The fiscal deficit is unsustainable in the medium term and creates a difficult balancing act. Cutting spending and/or raising taxes is likely to result in lower domestic demand, though a failure to do so may lead long-term interest rates to rise, also hitting demand.

He also claimed that the depreciating sterling “appears to owe something to heightened fears about the UK’s fiscal prospects”.

But in the same talk he said the road to recovery also required an improvement in the trade position (I disagree) which makes the sterling weakening a benefit!

Of-course, none of these discussion papers or speeches or memos or whatever actually articulate in detail what the “medium-term” or what “unsustainable” actually is. They just toss these terms out there without defining them and knowing that the audiences have no clue at all about what the concepts might mean much less the system dynamics that underpin deficits and public debt.

If you want a full account of what fiscal sustainability means please read the following blogs – Fiscal sustainability 101 – Part 1Fiscal sustainability 101 – Part 2Fiscal sustainability 101 – Part 3.

Which brings me to the next point.

2010-2015 – hyperdeflation, followed by rampant inflation

That is the forecast from Societe Generale’s so-called strategist Albert Edwards. I often wonder why they call these characters strategists which implies a modicum of sense.

In the right wing Australian corporate rag Business Spectator, the columnist decided to devote her whole column – Beware the deflation quicksand – to these loony ideas today (March 17, 2010).

Apparently, Edwards reports that “total credit in the US economy is collapsing, despite the central bank’s money printing efforts”. And who in their right mind would have thought that the US central banks policies to increase commercial bank reserves would stimulate lending anyway? Just the use of the terminology “printing money efforts” gives the game away and tells you that the “strategist” is locked into erroneous mainstream thinking. Or should I say lack of thinking!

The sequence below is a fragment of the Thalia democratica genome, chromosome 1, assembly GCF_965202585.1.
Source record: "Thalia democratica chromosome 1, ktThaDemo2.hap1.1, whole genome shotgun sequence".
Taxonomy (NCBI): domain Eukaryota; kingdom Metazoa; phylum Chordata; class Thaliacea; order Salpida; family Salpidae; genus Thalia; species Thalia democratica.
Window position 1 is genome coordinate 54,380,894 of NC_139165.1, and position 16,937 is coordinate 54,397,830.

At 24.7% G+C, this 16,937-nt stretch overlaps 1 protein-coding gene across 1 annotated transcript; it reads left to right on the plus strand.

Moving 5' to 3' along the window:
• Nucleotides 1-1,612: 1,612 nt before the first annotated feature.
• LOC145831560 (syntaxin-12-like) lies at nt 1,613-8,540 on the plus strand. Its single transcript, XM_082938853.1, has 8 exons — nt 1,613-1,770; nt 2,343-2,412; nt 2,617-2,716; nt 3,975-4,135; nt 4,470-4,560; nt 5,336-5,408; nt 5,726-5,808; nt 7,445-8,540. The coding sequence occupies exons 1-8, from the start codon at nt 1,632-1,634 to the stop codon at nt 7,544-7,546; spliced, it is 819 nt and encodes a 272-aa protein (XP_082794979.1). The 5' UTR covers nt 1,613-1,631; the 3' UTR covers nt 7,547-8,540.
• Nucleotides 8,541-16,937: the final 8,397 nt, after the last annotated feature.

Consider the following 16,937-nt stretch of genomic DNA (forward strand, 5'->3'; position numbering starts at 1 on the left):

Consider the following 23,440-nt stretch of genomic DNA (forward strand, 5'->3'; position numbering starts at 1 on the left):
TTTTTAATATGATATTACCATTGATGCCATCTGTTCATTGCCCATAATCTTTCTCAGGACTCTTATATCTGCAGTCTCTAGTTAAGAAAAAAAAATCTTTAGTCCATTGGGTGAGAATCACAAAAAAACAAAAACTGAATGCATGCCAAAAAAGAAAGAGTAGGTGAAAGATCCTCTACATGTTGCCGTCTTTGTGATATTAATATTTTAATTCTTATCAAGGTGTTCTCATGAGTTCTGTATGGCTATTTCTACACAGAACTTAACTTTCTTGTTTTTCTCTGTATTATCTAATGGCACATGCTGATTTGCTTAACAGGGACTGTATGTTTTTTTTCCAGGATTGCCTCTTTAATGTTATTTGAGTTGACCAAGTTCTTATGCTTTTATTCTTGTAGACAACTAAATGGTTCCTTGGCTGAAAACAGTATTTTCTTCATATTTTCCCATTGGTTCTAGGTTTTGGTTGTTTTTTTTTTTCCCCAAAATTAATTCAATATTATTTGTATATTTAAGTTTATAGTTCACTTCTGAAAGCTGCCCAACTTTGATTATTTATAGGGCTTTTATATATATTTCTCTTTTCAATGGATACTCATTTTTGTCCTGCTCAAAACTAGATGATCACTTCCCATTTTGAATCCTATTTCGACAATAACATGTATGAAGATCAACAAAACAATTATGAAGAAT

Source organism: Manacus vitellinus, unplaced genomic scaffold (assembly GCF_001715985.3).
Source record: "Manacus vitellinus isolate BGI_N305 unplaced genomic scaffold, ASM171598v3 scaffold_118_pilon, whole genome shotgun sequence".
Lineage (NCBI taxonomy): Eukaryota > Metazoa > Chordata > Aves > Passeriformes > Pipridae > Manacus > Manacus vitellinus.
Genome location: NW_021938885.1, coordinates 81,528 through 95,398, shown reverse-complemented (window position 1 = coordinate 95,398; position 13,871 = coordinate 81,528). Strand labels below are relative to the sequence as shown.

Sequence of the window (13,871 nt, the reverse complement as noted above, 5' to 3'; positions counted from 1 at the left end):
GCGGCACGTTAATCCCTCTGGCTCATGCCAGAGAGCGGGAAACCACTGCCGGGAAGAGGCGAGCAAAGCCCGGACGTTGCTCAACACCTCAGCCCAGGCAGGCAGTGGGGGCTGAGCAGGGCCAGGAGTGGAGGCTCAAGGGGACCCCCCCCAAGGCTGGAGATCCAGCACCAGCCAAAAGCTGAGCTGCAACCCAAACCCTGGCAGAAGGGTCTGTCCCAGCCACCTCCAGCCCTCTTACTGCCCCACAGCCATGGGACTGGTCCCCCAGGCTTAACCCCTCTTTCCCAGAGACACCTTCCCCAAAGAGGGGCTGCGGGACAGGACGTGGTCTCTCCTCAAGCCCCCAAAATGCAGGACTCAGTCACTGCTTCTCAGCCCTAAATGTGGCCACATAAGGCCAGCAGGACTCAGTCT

Please read the following blogs – Building bank reserves will not expand credit and Building bank reserves is not inflationary – for further discussion.

But it is true that credit is not growing in the US at present and why should it … the place is in a mess.

Edwards is quoted as saying:

Most shockingly … the household sector shrank its borrowing for the seventh quarter in a row – the minimal signs of any abatement to the process. Combined with continued rapid balance sheet shrinkage in both the corporate and financial sectors, total domestic debt contracted for the fourth quarter in a row.

Well what else would you expect. There is a severe deflation going on in the US – it is called 10 per cent unemployment (17 per cent if you count those who have given up looking) and that has come on top of a long period of suppressed (almost non-existent real wages growth) and a huge build-up in private indebtedness.

And on top of all that the US government crippled by its mainstream economics ideology, a dysfunctional legislature, and a growing chorus of idiots who parade as conservatives and progressives alike who do not understand what they are talking about but take succour from putting up so-called national debt clocks on the Internet and then watching the JavaScript counter tick over before their eyes.

They then think it is useful to write blogs about the debt clocks and encourage others to use up their scarce free time starting at their computer screens watching the counter while they also get more angry as each precious minute passes about the so-called move towards socialism. Then they all go and watch Fox television and read the Washington Post.